POEM vs. Pneumatic Dilation for Esophageal Achalasia
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|ClinicalTrials.gov Identifier: NCT01768091|
Recruitment Status : Unknown
Verified January 2013 by Nanfang Hospital of Southern Medical University.
Recruitment status was: Recruiting
First Posted : January 15, 2013
Last Update Posted : January 15, 2013
|Condition or disease||Intervention/treatment||Phase|
|Esophageal Achalasia||Procedure: POEM Procedure: Pneumatic dilation||Not Applicable|
Esophageal achalasia is an esophageal motor disorder, which is characterized by the absence of esophageal peristalsis combined with a defective relaxation of the lower esophageal sphincter (LES). The major symptoms of esophageal achalasia are dysphagia, chest pain, and regurgitation of undigested food.
Currently, treatment options mainly focus on relief of the symptoms by reducing the LES pressure. Pneumatic dilation is the main endoscopic therapies for esophageal achalasia. However, the patients need repeat treatment to maintain therapeutic success and there is a risk of perforation (1%-3%). For surgery approaches, the laparoscopic Heller's myotomy (LHM) combined with Dor's antireflux procedure has gained considerable interest. The LHM can sustain therapeutic effects for long-term in approximately 80% of patients.
Recently, Inoue et al. succeeded in treating achalasia endoscopically with a method called peroral endoscopic myotomy (POEM) and achieved promising results in short-term. Technically, POEM derived from natural orifice transluminal endoscopic surgery (NOTES) and endoscopic submucosal dissection (ESD), in which a submucosal tunnel is created after submucosal injection, and then an endoscopic myotomy was made at the gastroesophageal junction.
However, the long-term efficacy and safety of POEM were not determined, and there was no prospective study that compared the POEM with other conventional treatment. Therefore, we aim to determine the efficacy and safety of POEM, compared with the pneumatic dilation, in the treatment of esophageal achalasia.
|Study Type :||Interventional (Clinical Trial)|
|Estimated Enrollment :||200 participants|
|Intervention Model:||Parallel Assignment|
|Masking:||None (Open Label)|
|Official Title:||Peroral Endoscopic Myotomy Versus Pneumatic Dilation for Esophageal Achalasia: a Prospective Randomized Controlled Trial|
|Study Start Date :||December 2011|
|Estimated Primary Completion Date :||December 2013|
|Estimated Study Completion Date :||December 2013|
POEM for patients with esophageal achalasia
(Inoue H et al. POEM for esophageal achalasia… Endoscopy 2010; 42: 265-271)
Other Name: Peroral endoscopic myotomy
Active Comparator: Pneumatic dilation
Pneumatic dilation for patients with esophageal achalasia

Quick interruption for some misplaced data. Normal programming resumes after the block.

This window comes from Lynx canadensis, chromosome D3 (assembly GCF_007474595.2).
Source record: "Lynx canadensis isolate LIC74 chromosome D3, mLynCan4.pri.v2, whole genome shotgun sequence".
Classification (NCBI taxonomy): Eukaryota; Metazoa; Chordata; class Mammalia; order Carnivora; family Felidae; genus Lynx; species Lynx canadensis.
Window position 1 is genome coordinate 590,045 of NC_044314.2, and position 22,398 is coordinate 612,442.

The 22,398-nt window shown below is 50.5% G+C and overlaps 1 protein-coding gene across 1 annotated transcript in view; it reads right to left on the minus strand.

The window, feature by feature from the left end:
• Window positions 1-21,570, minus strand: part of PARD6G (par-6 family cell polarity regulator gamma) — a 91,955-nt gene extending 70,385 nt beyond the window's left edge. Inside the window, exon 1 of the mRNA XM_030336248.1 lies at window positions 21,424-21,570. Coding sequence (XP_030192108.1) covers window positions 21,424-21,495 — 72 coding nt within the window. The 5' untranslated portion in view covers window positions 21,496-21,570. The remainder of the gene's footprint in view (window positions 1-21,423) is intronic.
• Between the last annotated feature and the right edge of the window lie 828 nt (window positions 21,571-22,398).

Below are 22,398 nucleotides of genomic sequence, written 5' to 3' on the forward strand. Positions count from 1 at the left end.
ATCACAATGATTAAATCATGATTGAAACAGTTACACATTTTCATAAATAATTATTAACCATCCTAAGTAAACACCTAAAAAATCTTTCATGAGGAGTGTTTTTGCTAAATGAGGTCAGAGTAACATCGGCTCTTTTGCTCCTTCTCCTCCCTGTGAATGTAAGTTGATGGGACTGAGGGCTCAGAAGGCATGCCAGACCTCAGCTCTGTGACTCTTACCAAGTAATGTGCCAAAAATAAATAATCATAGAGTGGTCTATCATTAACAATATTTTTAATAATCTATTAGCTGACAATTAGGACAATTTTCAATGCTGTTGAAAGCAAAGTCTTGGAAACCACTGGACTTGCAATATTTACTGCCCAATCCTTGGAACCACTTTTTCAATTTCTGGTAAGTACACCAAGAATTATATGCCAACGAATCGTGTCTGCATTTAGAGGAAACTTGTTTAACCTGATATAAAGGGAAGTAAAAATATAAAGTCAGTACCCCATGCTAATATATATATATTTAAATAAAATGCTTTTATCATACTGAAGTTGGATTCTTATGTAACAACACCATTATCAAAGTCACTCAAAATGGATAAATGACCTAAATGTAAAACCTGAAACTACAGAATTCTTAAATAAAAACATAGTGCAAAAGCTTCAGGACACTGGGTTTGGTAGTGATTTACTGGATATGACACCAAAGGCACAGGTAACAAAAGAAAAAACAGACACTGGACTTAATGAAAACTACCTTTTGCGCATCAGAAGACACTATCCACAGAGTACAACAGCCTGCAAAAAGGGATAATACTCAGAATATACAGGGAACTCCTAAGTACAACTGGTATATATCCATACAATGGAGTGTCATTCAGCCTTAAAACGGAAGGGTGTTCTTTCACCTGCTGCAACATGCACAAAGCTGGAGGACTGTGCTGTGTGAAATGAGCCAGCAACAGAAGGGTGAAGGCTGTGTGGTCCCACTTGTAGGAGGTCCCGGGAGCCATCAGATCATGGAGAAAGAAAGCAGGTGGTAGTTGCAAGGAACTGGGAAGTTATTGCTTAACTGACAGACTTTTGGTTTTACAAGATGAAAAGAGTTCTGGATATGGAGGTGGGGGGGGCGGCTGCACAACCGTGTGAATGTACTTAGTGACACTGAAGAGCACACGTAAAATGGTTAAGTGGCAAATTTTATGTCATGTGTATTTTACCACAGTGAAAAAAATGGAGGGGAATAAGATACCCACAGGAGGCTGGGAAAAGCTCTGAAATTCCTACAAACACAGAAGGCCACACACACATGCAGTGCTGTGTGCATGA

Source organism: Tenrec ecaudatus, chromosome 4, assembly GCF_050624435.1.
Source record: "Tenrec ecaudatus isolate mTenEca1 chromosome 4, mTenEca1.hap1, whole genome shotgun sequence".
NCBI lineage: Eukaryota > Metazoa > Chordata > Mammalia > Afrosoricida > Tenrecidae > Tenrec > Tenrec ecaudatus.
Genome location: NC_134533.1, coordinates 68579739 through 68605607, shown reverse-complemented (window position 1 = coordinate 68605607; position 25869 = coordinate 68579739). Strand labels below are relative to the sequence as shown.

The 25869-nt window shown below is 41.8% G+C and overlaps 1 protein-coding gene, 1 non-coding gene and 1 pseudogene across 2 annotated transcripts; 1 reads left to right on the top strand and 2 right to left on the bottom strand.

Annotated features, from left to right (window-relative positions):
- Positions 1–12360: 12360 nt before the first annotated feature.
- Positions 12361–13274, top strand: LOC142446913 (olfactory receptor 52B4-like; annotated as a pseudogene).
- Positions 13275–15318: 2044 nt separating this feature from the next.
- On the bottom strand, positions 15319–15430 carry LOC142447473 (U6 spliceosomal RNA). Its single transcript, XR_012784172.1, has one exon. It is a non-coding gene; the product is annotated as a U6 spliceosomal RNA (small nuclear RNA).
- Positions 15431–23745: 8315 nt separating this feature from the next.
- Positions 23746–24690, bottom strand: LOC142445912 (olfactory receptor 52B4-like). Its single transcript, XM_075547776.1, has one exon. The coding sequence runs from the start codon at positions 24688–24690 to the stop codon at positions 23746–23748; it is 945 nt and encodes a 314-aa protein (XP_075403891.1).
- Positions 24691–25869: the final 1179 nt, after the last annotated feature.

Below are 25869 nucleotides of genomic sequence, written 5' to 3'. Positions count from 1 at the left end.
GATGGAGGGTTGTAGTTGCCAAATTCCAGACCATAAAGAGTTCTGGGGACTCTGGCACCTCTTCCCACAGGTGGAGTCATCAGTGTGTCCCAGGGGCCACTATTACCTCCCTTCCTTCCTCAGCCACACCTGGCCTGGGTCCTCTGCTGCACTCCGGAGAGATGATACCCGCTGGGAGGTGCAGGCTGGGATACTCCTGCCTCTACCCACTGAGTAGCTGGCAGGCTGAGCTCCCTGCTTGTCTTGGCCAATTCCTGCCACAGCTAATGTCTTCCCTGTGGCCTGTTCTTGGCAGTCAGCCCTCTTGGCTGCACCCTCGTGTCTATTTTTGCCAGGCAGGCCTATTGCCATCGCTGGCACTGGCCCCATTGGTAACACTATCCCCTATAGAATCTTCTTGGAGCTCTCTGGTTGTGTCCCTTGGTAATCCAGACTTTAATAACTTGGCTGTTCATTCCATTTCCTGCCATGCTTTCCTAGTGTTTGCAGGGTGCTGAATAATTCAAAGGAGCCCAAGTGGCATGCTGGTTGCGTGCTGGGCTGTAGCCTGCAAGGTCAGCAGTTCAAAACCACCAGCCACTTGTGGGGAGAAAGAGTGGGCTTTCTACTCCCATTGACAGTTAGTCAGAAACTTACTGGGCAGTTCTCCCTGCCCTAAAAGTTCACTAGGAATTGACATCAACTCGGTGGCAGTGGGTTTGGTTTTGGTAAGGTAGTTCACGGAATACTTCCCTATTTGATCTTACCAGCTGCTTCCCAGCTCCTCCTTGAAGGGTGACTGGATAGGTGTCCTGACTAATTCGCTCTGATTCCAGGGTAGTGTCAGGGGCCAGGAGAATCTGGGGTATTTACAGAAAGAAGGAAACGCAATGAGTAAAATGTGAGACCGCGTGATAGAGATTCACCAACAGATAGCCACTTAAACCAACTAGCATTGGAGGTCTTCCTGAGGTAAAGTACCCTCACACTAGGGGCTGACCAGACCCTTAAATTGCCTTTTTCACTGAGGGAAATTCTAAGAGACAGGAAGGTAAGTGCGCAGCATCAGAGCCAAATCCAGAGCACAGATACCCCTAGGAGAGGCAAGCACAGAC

Procedure: Pneumatic dilation
A Rigiflex balloon (30 mm) was positioned at the esophagogastric junction and dilated at a pressure of 5 PSI for 1 minute, followed by 8 PSI for 1 minute.
(N Engl J Med 2011;364:1807-16.)
- Therapeutic success [ Time Frame: From date of randomization until the follow-up ended, assessed up to 2 years ]
Therapeutic success is defined as a symptom control to an Eckardt score of 3 or less.
The Eckardt score is the sum of the symptom scores for dysphagia, regurgitation, and chest pain (with a score of 0 indicating the absence of symptoms, 1 indicating occasional symptoms, 2 indicating daily symptoms, and 3 indicating symptoms at each meal) and weight loss (with 0 indicating no weight loss, 1 indicating a loss of <5 kg, 2 indicating a loss of 5 to 10 kg, and 3 indicating a loss of >10 kg) (Eckardt, V. Gastroenterology, 1992. 103(6): p. 1732-8.)
- Procedure related complication [ Time Frame: From date of randomization until the follow-up ended, assessed up to 2 years ]Perforation, Delayed bleeding, Pneumothorax, Subcutaneous emphysema, Anastomotic leak etc.
- Time of treatment failure [ Time Frame: From date of randomization until the follow-up ended, assessed up to 2 years ]Time of treatment failure is defined as when the Eckardt score of patients are more than 3
- Pressure at the lower esophageal sphincter [ Time Frame: From date of randomization until the follow-up ended, assessed up to 2 years ]The basal LES pressure and the swallow-induced LES relaxation will be monitored and measured at the end of expiration. After introduction and equilibration, basal pressure is monitored during at least 5 minutes. Swallow-induced relaxation of the sphincter is assessed by 5 ml wet swallows, at least 30 s apart.
- Quality of life [ Time Frame: From date of randomization until the follow-up ended, assessed up to 2 years ]Patients will complete the quality-of-life questionnaires (the Medical Outcomes Study 36-Item Short-Form Health Survey, SF-36) for assessing quality of life
To learn more about this study, you or your doctor may contact the study research staff using the contact information provided by the sponsor.
Please refer to this study by its ClinicalTrials.gov identifier (NCT number): NCT01768091
|Contact: Wei Gong, M.D.||+86 email@example.com|
|Nanfang Hospital of Southern Medical University||Recruiting|
|Guangzhou, Guangdong, China, 510515|
|Contact: Xiaobing Cui, M.D. +86 13631312723 firstname.lastname@example.org|
|Principal Investigator:||Wei Gong, M.D.||Department of Gastroenterology, Nanfang Hospital of Southern Medical University|